HellFire by Mia Gallagher

Magic, drugs and rock 'n' roll
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The Independent Culture

At first glance, Mia Gallagher's debut novel Hellfire seems a conventional Bildungsroman: a 650-page account of the life of a young Dublin woman named Lucy Dolan. Dolan describes herself as "some fucked-up little boy-chested plain runty gee-less imaginary-lezzer outta-control hindrance of a street junkie that was always more trouble than she was worth". She has a hard life, including heroin addiction at 14; an abusive mother; episodes of pyromania; bogus psychiatric evaluations that include depression, psychosis and Asperger's; a cousin who goes to prison for fraud. As a teenager she has a spell in a mental hospital and, later, nine years in prison, but these problems are minor compared to the two darker narratives that drive this novel: an exploration of the malevolent influence of black magic and a wannabe Satanist on this young girl's impoverished existence; and behind that, how the machinations of gangsters involved in the drug trade damage her family.

It's granny's fault. From an early age, Lucy prefers the company of her grandmother, and this superstitious woman introduces her to the tarot and tells her bedtime stories about Satan that make her susceptible to manipulation. The entire novel is addressed to Nayler, a smack-addled Nick Cave fan who seduces Lucy's mother, introduces her to heroin and forces her to wager her body and soul to him in a game of poker. He also appears to be involved with the "black magic ritual killin" (sic) of her sister Sam, and initiates Lucy into the HellFire club, a small knot of wastrels who want to introduce (black) magic into their lives, but are actually patsies in gang warfare. Later, Lucy slashes the neck of an airline official, believing he is keeping her from getting to Nayler. The prison sections that follow are the best part of the book.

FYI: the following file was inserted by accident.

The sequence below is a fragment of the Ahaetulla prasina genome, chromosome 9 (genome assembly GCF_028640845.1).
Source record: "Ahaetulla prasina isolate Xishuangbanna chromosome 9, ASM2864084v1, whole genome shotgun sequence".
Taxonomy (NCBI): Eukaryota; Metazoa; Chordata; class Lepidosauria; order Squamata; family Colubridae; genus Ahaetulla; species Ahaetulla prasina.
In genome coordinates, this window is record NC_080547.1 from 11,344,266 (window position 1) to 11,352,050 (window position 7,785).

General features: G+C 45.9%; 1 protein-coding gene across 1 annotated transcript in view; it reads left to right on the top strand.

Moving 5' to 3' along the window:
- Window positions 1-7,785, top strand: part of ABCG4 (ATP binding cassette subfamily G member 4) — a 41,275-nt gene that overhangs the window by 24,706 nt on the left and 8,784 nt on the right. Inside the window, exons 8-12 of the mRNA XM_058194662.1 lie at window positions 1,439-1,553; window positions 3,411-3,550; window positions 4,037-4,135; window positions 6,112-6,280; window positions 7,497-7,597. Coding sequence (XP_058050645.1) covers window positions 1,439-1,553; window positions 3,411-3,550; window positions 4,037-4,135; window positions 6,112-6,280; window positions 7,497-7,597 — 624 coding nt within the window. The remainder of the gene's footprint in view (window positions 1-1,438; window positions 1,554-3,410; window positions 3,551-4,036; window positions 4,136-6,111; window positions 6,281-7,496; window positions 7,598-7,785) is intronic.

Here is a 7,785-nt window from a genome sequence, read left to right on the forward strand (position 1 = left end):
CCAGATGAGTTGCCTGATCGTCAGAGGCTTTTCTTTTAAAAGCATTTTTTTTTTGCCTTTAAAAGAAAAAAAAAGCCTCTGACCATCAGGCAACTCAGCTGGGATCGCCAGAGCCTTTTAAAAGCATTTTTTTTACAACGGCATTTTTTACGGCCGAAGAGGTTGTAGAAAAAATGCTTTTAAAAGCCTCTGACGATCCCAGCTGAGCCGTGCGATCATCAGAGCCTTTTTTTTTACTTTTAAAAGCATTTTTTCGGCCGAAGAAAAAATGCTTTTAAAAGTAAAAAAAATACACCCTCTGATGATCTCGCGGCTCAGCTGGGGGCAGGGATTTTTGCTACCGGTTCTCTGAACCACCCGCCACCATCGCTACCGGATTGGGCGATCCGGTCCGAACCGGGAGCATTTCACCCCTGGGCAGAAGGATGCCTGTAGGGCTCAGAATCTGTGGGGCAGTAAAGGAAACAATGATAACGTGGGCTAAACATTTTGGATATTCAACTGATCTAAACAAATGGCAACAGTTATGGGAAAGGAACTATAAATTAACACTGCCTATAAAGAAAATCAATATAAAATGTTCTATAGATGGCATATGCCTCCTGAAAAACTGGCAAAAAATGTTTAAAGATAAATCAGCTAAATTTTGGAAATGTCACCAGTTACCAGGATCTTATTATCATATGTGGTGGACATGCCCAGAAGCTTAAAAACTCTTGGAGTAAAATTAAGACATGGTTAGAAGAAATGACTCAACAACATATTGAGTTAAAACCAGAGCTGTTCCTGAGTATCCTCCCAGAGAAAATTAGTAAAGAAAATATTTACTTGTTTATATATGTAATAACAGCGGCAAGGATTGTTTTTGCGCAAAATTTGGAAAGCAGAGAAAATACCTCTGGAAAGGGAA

Gallagher's novel has a similar scope to Newfoundland, Rebbecca Ray's huge 2005 novel about a small town in Wales, the large canvas allowing Gallagher to go into similar detail about the social interactions of her Dublin residents. It also resembles some of the more outré fiction of Glen Duncan, especially his fourth novel Weathercock, which was also concerned with black magic - although, unlike Duncan, a lapsed Catholic, Gallagher largely avoids mentioning Christianity as an alternative path to the one her characters have taken, aside from a brief description of how religion screws everything up. For Lucy, the occult largely replaces sex as a hedonistic possibility; this is a book about magic, drugs and rock 'n' roll. Magic and drug-related murder is a strange fictional combination, but in Gallagher's assured hands an entertaining one. HellFire is the darker, grungier, flipside to Harry Potter, Jonathan Strange and Mr Norrell, and all the other witches and wizards currently casting spells over willing readers.

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